When it comes to the night sky, 2020 is a bit disappointing. There are just two penumbral lunar eclipses, and no solar eclipses visible from Prague. There are, however, 13 full moons, two supermoons and a blue moon. The sun was at its closest to the earth already on January 5.
A penumbral lunar eclipse on January 10 is the first major celestial event of 2020. The moon will pass through the earth’s secondary shadow between 6:07 pm and 10:12 pm, reaching its peak at 8:10 pm. The moon will simply get a bit darker than normal. It won’t turn red, as it does with a full lunar eclipse.
The second penumbral lunar eclipse takes place June 5, starting at 8:53 pm and ending at 11:04 pm, peaking at 9:24 pm.
The supermoons, when the full moon appears larger than normal, take place March 9 on the worm moon and April 7 on the pink moon. The one in April will be the largest, as the moon will be at its closest all year.
The blue moon, using the popular definition as the second full moon in the same month, takes place on October 31. After this one, the next Halloween blue moon, likely to be called a “boo moon” by sky pundits, will occur in 2039. The moon doesn’t look any different. It is just rare that a single month has two full moons. The previous occurrence was March 31, 2018.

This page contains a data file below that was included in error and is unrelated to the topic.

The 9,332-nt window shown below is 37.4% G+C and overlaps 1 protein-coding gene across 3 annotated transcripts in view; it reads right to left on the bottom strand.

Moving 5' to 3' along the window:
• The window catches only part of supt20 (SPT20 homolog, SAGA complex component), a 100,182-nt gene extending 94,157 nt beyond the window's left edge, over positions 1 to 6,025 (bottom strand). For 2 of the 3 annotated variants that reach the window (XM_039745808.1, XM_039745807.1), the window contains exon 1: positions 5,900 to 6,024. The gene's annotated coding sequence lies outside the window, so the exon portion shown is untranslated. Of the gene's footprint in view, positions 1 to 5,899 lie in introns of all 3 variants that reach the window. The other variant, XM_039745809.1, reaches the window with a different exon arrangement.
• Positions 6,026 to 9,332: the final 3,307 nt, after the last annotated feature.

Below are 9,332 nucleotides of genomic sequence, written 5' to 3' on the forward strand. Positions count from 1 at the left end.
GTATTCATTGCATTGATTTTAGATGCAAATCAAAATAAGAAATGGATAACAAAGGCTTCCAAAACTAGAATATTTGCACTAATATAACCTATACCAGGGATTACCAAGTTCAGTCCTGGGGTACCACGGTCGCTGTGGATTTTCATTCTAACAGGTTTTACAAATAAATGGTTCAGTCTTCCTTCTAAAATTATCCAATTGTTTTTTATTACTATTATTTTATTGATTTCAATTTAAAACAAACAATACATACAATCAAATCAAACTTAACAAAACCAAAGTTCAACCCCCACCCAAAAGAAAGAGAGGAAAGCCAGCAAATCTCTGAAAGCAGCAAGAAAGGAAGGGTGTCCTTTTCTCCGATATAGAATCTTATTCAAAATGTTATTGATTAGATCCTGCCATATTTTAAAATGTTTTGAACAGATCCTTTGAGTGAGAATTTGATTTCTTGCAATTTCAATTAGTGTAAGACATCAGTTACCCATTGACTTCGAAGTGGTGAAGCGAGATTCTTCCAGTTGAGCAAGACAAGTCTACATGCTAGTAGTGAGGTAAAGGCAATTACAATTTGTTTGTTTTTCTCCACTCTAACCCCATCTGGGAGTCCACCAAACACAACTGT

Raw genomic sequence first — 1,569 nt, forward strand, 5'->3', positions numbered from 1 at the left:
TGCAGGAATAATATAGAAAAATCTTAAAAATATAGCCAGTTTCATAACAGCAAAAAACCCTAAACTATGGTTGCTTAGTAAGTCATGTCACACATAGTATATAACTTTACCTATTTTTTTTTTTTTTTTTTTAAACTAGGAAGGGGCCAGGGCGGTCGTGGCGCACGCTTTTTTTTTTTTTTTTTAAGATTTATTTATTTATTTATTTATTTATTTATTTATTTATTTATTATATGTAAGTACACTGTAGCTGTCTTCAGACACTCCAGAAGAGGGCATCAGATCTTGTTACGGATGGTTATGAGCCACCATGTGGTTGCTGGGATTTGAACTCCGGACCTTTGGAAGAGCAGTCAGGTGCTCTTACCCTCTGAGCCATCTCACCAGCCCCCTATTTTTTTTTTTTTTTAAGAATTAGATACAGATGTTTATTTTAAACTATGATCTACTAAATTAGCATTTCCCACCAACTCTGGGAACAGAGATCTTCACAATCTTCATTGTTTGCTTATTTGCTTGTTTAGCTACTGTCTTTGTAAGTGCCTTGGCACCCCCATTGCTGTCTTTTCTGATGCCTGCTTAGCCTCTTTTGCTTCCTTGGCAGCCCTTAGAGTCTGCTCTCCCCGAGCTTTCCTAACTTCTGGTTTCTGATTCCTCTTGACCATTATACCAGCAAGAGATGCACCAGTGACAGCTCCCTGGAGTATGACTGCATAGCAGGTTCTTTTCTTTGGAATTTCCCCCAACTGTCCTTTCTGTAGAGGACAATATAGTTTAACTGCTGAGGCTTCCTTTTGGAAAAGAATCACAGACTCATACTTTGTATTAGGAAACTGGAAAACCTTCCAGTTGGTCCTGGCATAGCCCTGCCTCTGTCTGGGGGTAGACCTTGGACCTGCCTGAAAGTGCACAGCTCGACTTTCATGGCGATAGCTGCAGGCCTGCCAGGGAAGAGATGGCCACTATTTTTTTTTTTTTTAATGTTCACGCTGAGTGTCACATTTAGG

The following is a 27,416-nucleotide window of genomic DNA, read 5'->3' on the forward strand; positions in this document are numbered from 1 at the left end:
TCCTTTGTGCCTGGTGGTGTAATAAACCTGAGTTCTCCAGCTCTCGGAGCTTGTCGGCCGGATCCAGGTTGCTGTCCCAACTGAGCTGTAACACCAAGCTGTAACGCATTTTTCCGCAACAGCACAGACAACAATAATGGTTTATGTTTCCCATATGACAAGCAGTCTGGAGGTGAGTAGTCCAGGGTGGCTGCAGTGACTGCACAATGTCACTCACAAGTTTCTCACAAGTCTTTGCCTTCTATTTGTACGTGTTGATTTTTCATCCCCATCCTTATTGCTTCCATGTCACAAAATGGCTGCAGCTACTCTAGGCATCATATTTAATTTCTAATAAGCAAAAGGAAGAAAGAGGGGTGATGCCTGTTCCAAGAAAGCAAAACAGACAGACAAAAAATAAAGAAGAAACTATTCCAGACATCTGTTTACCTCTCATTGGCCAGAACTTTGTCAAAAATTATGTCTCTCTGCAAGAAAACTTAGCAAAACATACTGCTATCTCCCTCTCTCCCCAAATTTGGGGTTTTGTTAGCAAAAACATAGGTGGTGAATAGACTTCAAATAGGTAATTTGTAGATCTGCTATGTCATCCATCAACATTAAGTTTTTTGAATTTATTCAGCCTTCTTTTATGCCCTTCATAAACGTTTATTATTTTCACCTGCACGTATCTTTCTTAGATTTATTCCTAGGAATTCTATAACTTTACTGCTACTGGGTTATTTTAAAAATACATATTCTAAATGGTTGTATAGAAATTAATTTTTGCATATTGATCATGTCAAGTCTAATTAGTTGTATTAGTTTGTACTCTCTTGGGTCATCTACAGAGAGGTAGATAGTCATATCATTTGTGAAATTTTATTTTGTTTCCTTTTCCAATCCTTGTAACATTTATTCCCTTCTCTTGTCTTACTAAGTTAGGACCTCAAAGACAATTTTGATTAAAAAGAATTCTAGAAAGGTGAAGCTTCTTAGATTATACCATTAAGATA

An older definition for a blue moon is the third full moon out of four in one season. There isn’t one of these in 2020. The next one will be August 22, 2021.
The 13th full moon of the year will occur December 29. Most years have 12 full moons, with one each month. There are seven years with 13 moons out of every 19 years. The next will be in 2023.
Other significant events won’t be visible for Prague. An annular solar eclipse on June 21 will be visible across parts of Africa and Asia, and just a partial eclipse can be seen that day in Italy and the Balkans. A total solar eclipse will take place December 14, mostly over the southern oceans, Chile and Argentina. There are also two other penumbral lunar eclipses not visible from Prague.